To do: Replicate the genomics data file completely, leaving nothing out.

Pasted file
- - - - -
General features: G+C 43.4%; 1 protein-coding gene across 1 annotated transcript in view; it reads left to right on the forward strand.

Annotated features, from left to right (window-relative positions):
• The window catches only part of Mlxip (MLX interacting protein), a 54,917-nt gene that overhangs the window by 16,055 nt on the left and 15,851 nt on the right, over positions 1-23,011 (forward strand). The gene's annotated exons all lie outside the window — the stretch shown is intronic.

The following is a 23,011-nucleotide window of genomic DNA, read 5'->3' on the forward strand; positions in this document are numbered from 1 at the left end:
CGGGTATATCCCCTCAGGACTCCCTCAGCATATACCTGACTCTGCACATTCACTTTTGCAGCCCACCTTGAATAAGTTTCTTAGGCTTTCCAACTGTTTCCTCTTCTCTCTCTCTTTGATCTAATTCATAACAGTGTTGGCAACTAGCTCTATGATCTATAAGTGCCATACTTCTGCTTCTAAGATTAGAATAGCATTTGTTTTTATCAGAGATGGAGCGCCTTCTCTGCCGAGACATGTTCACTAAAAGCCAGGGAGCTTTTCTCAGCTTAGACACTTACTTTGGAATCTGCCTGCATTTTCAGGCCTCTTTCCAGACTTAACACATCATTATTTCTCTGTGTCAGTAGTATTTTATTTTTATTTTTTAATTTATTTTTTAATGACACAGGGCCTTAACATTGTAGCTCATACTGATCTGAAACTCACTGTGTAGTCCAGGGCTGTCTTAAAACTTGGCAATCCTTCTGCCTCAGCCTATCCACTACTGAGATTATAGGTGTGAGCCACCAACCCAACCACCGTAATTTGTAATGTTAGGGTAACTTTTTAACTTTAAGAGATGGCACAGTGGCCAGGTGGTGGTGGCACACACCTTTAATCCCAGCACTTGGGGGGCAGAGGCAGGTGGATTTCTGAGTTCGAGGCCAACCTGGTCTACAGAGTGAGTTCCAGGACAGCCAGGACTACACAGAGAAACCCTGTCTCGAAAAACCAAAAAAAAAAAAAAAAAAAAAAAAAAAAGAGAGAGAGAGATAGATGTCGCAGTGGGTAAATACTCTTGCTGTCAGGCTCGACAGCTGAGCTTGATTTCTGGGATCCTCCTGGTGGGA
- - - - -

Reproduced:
General features: G+C 43.4%; 1 protein-coding gene across 1 annotated transcript in view; it reads left to right on the forward strand.

Annotated features, from left to right (window-relative positions):
• The window catches only part of Mlxip (MLX interacting protein), a 54,917-nt gene that overhangs the window by 16,055 nt on the left and 15,851 nt on the right, over positions 1-23,011 (forward strand). The gene's annotated exons all lie outside the window — the stretch shown is intronic.

The following is a 23,011-nucleotide window of genomic DNA, read 5'->3' on the forward strand; positions in this document are numbered from 1 at the left end:
CGGGTATATCCCCTCAGGACTCCCTCAGCATATACCTGACTCTGCACATTCACTTTTGCAGCCCACCTTGAATAAGTTTCTTAGGCTTTCCAACTGTTTCCTCTTCTCTCTCTCTTTGATCTAATTCATAACAGTGTTGGCAACTAGCTCTATGATCTATAAGTGCCATACTTCTGCTTCTAAGATTAGAATAGCATTTGTTTTTATCAGAGATGGAGCGCCTTCTCTGCCGAGACATGTTCACTAAAAGCCAGGGAGCTTTTCTCAGCTTAGACACTTACTTTGGAATCTGCCTGCATTTTCAGGCCTCTTTCCAGACTTAACACATCATTATTTCTCTGTGTCAGTAGTATTTTATTTTTATTTTTTAATTTATTTTTTAATGACACAGGGCCTTAACATTGTAGCTCATACTGATCTGAAACTCACTGTGTAGTCCAGGGCTGTCTTAAAACTTGGCAATCCTTCTGCCTCAGCCTATCCACTACTGAGATTATAGGTGTGAGCCACCAACCCAACCACCGTAATTTGTAATGTTAGGGTAACTTTTTAACTTTAAGAGATGGCACAGTGGCCAGGTGGTGGTGGCACACACCTTTAATCCCAGCACTTGGGGGGCAGAGGCAGGTGGATTTCTGAGTTCGAGGCCAACCTGGTCTACAGAGTGAGTTCCAGGACAGCCAGGACTACACAGAGAAACCCTGTCTCGAAAAACCAAAAAAAAAAAAAAAAAAAAAAAAAAAAGAGAGAGAGAGATAGATGTCGCAGTGGGTAAATACTCTTGCTGTCAGGCTCGACAGCTGAGCTTGATTTCTGGGATCCTCCTGGTGGGA